Ananangal

 

“Selamat Datang!” Aish greets me in his native language and I reply “Nice to see you.” He’s a new guy, an exchange student from Malaysia who wanted to see what the Philippines had to offer so here we are. In the middle of Negros backpacking through the “great” outdoors. Yay.

It’s not that I don’t like being a tour guide, but that would be a lie. I am a city boy, born and raised and I do not like it here. There are too many trees, there’s too much green and I haven’t had coffee in 5 hours. I don’t think I’ll survive this.

After a trek that seemed to last forever we finally hit camp. Aish goes around the area to take some nice pictures for his souvenir book and I’m left at the campsite wondering how this sort of thing is popular these days. Trekking through the mountains is just not my idea of fun and after this trip I don’t think it will ever be.

I lay out a hammock and try to take a small nap before preparing dinner. The sun set early tonight but the moon is full so it isn’t that inconvenient. I close my eyes and hope that I get to dream about something good.

“Penggalan! Penggalan!”Aish’s shouts wake me up and I don’t know if it’s another one of his Malaysian customs, but right now I am not interested in a cultural exchange. Aish shakes me from my hammock and says, “Where is the food!?”

“Look Aish—“ I stop mid-sentence when I see her. It. I know what that is. An ungga-ungga or at least that’s what they call it in these parts, back in Bikol we just call them anananggal. The tour groups would always try to scare tourists with stories of the witch that flies with its guts hanging out. I don’t take another moment before I run like hell. I should have stayed in my house.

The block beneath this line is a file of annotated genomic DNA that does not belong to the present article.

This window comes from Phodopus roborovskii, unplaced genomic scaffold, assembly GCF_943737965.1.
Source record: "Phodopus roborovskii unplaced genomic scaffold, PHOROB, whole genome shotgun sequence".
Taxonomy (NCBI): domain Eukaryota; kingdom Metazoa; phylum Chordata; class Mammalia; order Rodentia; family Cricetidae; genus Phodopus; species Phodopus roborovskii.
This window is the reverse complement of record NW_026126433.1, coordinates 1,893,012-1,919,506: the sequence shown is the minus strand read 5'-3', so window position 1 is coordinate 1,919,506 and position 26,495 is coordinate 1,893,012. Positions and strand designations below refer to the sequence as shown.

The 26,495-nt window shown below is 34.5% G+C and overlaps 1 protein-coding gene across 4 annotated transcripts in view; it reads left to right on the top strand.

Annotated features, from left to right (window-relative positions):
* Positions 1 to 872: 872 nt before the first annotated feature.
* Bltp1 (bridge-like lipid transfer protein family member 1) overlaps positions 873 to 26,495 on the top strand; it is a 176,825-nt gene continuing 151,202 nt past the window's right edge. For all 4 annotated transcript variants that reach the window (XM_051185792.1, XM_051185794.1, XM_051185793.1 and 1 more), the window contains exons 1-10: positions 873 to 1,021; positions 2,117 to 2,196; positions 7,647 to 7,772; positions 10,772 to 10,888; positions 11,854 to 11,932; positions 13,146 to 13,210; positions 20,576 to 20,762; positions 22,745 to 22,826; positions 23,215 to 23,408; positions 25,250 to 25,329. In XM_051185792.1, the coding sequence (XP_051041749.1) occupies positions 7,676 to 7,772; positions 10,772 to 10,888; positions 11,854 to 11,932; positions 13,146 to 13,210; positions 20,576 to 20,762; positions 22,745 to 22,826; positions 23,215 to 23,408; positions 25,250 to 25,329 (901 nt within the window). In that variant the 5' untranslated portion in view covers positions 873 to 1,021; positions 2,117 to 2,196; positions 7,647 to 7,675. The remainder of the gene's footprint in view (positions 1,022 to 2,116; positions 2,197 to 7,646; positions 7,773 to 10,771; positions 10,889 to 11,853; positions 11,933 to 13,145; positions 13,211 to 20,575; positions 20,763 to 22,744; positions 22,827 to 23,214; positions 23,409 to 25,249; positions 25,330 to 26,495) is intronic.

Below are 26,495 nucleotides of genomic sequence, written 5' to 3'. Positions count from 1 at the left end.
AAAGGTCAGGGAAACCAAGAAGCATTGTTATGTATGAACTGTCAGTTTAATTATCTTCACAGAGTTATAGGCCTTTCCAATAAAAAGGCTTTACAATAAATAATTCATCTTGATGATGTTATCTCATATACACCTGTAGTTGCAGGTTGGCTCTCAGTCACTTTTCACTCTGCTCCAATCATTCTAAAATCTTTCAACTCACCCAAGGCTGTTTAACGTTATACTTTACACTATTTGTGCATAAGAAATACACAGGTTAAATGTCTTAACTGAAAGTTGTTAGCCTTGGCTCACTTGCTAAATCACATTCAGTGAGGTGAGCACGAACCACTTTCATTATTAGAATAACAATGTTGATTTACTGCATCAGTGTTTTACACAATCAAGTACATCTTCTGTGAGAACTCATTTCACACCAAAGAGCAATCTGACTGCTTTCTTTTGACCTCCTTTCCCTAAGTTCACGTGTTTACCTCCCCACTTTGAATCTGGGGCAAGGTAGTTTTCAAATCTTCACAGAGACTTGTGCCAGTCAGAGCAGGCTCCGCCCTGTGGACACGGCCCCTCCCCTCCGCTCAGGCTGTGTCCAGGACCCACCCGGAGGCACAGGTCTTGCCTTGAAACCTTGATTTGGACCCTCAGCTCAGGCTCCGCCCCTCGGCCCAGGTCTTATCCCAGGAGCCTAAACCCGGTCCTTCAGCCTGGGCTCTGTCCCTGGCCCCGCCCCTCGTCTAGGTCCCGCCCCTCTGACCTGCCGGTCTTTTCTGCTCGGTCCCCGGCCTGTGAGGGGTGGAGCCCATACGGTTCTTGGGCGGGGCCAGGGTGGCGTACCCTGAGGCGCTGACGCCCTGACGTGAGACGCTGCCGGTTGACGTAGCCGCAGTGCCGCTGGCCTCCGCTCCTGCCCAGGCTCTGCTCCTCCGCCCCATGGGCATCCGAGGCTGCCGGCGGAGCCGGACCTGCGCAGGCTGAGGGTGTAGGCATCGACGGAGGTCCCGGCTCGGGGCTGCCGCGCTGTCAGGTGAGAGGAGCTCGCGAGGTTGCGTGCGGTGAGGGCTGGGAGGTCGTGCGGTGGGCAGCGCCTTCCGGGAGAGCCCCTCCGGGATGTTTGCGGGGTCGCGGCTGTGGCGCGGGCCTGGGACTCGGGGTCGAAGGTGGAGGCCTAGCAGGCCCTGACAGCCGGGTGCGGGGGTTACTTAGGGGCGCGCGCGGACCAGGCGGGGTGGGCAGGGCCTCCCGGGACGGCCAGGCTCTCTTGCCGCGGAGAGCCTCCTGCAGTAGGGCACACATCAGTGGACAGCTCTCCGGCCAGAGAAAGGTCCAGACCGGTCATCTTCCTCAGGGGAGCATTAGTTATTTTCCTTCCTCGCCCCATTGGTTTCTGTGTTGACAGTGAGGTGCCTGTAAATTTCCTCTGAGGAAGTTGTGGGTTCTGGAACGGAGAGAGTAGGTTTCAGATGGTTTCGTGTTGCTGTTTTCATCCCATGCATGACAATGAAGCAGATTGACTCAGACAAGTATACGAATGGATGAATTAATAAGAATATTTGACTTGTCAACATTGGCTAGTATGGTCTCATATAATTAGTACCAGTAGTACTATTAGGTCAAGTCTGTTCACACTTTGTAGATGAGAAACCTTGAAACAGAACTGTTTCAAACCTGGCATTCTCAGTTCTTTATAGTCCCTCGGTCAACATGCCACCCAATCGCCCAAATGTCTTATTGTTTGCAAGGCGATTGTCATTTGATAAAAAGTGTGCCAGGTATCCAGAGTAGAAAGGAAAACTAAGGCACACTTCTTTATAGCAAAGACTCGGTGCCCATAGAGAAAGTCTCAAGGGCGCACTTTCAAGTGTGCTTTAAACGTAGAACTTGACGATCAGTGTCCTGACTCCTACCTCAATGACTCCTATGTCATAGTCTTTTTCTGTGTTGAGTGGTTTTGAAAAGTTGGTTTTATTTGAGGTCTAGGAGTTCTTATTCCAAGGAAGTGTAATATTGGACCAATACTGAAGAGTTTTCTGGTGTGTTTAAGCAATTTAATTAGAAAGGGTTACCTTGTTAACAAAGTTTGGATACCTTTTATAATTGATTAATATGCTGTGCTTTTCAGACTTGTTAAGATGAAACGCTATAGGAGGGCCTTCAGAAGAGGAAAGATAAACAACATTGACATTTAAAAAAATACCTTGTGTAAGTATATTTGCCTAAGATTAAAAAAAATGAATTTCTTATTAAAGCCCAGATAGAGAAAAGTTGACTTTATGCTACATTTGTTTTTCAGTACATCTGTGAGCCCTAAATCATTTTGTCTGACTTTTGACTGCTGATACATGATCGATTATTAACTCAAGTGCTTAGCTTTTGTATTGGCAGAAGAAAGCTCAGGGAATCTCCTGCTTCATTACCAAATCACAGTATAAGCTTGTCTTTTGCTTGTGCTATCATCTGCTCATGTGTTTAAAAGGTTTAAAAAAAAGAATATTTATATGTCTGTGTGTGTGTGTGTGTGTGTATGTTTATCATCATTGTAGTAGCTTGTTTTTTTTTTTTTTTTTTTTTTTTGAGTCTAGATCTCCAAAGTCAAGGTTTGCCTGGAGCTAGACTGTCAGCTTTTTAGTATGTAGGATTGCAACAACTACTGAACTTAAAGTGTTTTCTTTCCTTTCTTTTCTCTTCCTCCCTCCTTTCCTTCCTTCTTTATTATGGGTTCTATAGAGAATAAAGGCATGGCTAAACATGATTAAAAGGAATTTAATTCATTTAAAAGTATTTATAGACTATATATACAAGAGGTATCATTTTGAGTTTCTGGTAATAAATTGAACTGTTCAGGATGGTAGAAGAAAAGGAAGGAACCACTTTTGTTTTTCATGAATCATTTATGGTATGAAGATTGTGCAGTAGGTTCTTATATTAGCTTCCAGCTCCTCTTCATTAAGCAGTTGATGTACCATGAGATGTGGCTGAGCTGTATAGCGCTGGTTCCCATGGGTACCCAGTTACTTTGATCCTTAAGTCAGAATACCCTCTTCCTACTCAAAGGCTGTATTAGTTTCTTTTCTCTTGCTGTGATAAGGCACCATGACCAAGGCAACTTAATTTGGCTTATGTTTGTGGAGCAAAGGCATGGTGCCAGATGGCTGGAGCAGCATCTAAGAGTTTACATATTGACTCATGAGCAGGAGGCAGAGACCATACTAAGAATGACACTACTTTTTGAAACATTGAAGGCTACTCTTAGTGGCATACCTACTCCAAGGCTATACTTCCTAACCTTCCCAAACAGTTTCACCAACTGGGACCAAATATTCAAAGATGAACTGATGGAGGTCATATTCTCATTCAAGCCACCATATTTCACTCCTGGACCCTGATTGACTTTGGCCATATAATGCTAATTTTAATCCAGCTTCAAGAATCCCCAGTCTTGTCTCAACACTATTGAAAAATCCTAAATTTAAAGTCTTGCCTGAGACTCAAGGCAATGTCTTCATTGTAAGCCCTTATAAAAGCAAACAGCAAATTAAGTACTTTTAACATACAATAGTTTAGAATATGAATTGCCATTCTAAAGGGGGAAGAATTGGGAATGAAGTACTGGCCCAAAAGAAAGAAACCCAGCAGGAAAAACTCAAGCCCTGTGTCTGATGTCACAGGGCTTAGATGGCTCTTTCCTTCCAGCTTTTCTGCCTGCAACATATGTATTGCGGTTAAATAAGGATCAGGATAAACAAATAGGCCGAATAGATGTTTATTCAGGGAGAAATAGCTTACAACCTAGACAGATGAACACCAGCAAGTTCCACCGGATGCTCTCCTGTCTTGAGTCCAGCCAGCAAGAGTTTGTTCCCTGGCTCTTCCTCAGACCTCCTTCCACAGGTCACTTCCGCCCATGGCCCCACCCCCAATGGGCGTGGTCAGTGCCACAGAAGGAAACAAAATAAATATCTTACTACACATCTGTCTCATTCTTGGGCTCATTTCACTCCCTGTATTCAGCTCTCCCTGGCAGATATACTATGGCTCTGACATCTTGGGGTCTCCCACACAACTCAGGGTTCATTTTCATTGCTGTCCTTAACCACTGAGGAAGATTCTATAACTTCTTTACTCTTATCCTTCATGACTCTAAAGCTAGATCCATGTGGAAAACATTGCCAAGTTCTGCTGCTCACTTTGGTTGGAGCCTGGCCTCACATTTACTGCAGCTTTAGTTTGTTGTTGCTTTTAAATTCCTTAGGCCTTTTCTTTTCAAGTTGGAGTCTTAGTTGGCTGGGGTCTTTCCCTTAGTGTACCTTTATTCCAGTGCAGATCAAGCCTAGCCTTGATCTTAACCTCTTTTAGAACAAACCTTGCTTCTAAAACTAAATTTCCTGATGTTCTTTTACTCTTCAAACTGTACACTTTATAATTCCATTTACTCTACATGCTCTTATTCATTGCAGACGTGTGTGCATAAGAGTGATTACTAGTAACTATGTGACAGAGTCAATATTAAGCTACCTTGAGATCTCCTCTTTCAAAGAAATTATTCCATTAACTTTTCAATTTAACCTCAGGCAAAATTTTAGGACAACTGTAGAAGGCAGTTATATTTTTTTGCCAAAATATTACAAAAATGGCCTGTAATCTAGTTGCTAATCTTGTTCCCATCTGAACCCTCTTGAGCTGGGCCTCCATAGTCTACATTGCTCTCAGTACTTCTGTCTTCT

“Where is the food?!” Aish shouts again. “This is no time to think about your stomach!” I scream as I run alongside him. I don’t think I’ll ever get Malaysians.

“I’m serious!” he shouts again, so why not, if the guy wants his last meal then I won’t stop him. “It’s behind the tent.”

Aish dashes to the tent and the ungga-ungga follows him. I was never the brave one but Aish is still my friend. Kind of. I have to run back and get him. I see him with a pineapple and he throws it at the thing and hits it. I don’t know what’s happening but the ungga-ungga screams and flies away.

I just stand there, confused.

“Where I come from, pineapples are grown because their thorns keep the Penggalan away. The thorns go into their lungs and intestines which makes it harder for them to fly. I knew that would work just as well here.” Aish smiles and hands me some snacks.

“You hungry?”

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